Baha'i News -- Discussion of religions to mark Black History Month

Discussion of religions to mark Black History Month

A panel discussion of world religions and a potluck dinner are planned to bring Winfield-area residents together to mark Black History Month.

The discussion and dinner will be held Saturday, Feb. 23, beginning at 5:30 p.m. at the First United Methodist Church, 10th and Millington. The event will begin with dinner and the discussion will follow. The evening is being organized by the local Martin Luther King Jr. Task Force.

“We felt we should be expanding our horizons and focusing on more than just race,” said Ron Shufflebarger, task force member. “Most people don't talk about religion. This is a chance to bring the discussion out into the open. Ignorance is where most persecution starts. The less ignorance we have, the less persecution. Knowledge can make us more united.”

Dick Merriman, president of Southwestern College, will chair the panel, with participants representing a variety of religions:

•Nabil Seyam, Islam. Seyam, who earned his doctorate in safety engineering, works for the Coleman Co. and has lived in Kansas 21 years. He is founder of the Annoor Islamic School and in 1990 was the only Arab-American held hostage in Kuwait. He was a hostage there for nearly three months.

•Howard Pitler, Judaism. Pitler is principal of the Brooks Technological School in Wichita and plays percussion in the Wichita Symphony. He is past president of Congregation Emanu-el.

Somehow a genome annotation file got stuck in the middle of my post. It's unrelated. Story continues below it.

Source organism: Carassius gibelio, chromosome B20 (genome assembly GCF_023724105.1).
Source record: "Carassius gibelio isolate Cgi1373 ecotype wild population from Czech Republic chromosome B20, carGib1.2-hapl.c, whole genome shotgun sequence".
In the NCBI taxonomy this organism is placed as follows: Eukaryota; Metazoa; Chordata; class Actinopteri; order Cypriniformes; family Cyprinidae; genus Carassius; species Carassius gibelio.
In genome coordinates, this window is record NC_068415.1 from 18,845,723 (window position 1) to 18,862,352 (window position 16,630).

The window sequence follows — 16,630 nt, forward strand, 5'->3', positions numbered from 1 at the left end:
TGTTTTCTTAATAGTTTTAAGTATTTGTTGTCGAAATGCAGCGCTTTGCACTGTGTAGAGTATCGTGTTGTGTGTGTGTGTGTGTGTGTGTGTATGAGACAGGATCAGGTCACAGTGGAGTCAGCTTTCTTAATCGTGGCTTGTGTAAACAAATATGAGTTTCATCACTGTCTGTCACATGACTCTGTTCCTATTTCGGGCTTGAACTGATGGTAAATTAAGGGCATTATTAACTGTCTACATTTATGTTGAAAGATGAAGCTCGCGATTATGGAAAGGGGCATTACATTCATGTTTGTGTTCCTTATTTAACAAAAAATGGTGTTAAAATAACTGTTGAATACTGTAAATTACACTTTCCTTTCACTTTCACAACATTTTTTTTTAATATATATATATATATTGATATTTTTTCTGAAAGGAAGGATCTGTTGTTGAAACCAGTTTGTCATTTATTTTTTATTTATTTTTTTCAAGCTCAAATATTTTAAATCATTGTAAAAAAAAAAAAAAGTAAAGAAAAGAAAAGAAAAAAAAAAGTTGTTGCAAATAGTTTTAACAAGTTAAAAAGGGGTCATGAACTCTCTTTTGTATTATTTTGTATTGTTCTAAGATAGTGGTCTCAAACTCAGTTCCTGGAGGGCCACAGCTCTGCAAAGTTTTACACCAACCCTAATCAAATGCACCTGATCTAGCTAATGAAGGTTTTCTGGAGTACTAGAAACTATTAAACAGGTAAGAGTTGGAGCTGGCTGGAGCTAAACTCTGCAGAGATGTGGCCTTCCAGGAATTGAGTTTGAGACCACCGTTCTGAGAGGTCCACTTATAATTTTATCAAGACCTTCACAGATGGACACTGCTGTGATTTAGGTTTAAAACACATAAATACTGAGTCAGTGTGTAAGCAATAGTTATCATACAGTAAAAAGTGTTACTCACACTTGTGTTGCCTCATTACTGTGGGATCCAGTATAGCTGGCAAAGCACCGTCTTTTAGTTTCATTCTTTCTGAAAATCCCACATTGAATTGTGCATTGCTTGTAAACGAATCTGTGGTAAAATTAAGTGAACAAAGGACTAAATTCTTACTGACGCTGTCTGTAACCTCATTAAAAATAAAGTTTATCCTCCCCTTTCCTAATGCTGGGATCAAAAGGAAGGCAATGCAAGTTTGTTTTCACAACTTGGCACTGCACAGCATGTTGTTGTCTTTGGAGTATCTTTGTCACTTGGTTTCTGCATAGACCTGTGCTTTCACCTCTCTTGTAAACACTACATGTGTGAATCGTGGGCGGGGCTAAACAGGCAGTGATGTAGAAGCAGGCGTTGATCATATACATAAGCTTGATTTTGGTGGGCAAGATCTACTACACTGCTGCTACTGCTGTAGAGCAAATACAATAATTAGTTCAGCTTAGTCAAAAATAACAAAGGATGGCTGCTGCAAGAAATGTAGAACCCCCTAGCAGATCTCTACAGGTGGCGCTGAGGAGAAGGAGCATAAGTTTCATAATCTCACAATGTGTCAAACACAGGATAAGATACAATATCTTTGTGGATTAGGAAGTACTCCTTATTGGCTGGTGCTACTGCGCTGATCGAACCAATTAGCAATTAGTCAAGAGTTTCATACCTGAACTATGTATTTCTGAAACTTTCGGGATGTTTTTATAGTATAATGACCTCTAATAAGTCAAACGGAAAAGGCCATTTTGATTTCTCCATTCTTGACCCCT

•Dave Freeman, Baha'i'. Well-known to Kansans as a television meteorologist, Freeman has been a Baha'i' for nearly 25 years and has served his faith locally and regionally roles. He currently is a member of the Local Spiritual Assembly of Wichita, the elected governing body of the Wichita Baha'i' community.

•Mitzi Sullivan, Buddhism. Sullivan is an accountant with the city of Wichita as well as a part-time teacher in the General Equivalency Degree program. A Buddhist for 23 years, she has been involved in job training for the severely and multiply handicapped and also has taught high school.

•Ashak Aurora, Hinduism. Aurora was born in Bannu (now in Pakistan, near the Afghan border) and grew up in the Himalayan Mountains northwest of New Delhi. He began working for the U.S. embassy in New Delhi in 1958 and transferred to the U.S. embassy in Kabul, Afghanistan, in 1963. Until 1980 when the Russians came, Aurora and his family remained, experiencing three coups and living in a curfew state for more than 10 years.

•Sally Fahrenthold, Christianity. Fahrenthold is an ordained pastor (now retired) of the Evangelical Lutheran Church in America. She currently serves as interim pastor of Reformation Lutheran Church, Wichita. Before entering the ordained ministry, she was associate director of Metropolitan Lutheran Ministry, Kansas City, Mo., developing community social services and serving networks for poor, hungry, homeless, elderly, disabled or other persons in need. She has served on the board of directors (including as president) of InterFaith Ministries and of Kansas Ecumenical Ministries.

Panel members will have a set time to discuss their faith in terms of several basic questions, and questions will be taken from the audience if time allows, Shufflebarger sald.

Participant are asked to bring a dish to share and their own table service. Drinks will be provided for the meal. For more information, call Ron Shufflebarger, 221-2911, or Gayle McPherson, 221-7085.


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